- Insights: Having known the problem and gathering direction with appropriate data, there would be a time to generate multi-angled insights after synthesizing on all predictors - the EDA bit for those who know the game. Based on the prior step, the stories that stuck out the most and latent needs you discovered would be a foundation for your feature engineering to prepare the data for modelling. You may want to use Affinity diagrams to cluster your close findings with one another which would help you see the emerging pattern.
- Concepts: This is the stage of concretizing the best-looking option after trying out various possible ones and put it into a visual map. Allow your client to have a peek into your visualized solution. In Data Science, this is nothing but an overall architectural diagram with a data flow and showing as many nuts and bolts of the finer nuances as you can. For instance, sketching out a decision tree or a 2D graph with clusters populated. This purely depends on an individual how well he can convert his imagination into a sketch on paper or a graphical portrayal on a slide deck. This would help the client visualize before it is brought to life and you can get an expectation-check done yet again.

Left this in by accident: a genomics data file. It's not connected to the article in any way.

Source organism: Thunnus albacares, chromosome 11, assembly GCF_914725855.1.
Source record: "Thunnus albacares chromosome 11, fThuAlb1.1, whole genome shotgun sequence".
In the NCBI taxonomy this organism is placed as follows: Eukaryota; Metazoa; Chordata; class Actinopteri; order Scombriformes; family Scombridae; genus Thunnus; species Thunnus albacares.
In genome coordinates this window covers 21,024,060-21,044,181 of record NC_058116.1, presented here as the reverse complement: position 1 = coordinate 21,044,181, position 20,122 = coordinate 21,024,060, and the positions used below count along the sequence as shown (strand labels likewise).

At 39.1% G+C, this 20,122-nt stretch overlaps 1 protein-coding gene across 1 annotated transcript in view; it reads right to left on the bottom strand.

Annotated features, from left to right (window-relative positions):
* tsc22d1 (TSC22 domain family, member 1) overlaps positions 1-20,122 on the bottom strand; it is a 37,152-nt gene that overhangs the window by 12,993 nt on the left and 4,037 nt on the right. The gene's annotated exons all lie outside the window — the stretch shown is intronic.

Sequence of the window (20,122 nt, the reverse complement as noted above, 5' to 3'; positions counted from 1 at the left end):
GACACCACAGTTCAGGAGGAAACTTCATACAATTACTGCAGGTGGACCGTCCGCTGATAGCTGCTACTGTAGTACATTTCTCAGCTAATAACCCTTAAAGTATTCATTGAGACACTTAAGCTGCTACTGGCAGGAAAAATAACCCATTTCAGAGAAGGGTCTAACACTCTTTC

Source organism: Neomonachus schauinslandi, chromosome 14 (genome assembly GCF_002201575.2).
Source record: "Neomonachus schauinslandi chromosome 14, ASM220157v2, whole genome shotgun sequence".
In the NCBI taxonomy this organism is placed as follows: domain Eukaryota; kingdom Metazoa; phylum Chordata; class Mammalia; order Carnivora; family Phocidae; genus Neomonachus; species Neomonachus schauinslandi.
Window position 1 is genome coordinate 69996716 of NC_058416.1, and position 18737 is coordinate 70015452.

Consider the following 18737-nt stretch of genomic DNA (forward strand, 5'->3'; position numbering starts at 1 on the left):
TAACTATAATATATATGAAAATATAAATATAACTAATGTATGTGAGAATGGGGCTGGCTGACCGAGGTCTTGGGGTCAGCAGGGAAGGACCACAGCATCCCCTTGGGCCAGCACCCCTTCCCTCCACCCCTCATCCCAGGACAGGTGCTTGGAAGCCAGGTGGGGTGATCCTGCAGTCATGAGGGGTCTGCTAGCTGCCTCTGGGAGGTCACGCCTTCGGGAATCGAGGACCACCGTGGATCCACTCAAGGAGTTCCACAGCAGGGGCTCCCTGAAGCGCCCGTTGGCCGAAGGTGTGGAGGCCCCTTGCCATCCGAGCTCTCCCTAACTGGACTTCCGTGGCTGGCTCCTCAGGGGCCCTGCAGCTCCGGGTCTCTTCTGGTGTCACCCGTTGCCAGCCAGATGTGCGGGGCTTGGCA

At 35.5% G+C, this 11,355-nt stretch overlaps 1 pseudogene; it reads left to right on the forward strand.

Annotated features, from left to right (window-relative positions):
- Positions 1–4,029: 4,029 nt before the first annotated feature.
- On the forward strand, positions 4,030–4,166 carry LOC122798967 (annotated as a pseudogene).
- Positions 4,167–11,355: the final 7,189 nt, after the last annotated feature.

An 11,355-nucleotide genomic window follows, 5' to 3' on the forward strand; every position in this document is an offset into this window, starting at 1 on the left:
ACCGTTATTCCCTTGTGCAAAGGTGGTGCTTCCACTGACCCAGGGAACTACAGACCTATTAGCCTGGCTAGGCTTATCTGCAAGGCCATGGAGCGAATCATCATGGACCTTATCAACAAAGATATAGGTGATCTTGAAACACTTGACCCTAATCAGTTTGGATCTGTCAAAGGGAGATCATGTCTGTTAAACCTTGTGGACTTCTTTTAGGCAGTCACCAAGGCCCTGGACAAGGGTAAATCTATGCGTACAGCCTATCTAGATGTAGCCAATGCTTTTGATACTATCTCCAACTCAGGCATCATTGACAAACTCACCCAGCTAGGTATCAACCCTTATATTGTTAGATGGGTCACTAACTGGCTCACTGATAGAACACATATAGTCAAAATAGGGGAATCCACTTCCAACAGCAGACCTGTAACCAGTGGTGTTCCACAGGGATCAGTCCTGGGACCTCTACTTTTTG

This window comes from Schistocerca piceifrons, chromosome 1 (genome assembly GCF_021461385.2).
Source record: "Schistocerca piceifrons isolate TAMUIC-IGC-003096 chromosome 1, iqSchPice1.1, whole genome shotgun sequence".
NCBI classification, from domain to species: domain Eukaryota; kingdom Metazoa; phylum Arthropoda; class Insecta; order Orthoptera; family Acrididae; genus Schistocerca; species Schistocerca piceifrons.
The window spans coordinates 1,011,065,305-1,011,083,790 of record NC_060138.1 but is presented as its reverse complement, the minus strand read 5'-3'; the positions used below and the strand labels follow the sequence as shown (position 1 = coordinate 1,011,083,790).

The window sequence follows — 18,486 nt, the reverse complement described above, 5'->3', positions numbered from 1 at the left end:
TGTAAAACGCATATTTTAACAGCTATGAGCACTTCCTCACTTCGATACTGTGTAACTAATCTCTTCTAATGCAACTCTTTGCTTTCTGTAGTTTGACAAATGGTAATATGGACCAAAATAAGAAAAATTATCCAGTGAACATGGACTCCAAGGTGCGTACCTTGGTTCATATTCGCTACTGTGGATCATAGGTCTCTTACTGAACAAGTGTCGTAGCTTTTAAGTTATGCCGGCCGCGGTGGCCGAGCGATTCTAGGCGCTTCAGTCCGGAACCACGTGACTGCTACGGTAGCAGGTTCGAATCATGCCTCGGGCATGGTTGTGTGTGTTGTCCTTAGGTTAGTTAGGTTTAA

- Prototypes: This final stage is about actual doing. Once you get a buy-in from the client on your proposed visual outcome, here is where you need to give that drawing an actual form by infusing life into it. One of the most critical elements of prototyping is – speed. It is all about building a prototype and immediately cycle back to the square one - observations. Verify the actual versus the expected and get it validated. Here, I caution that you must avoid the temptation of drowning into perfection-attaining exercise in the first iteration. It would eat into crucial time you should otherwise have capitalized on to removing the fringes through testing.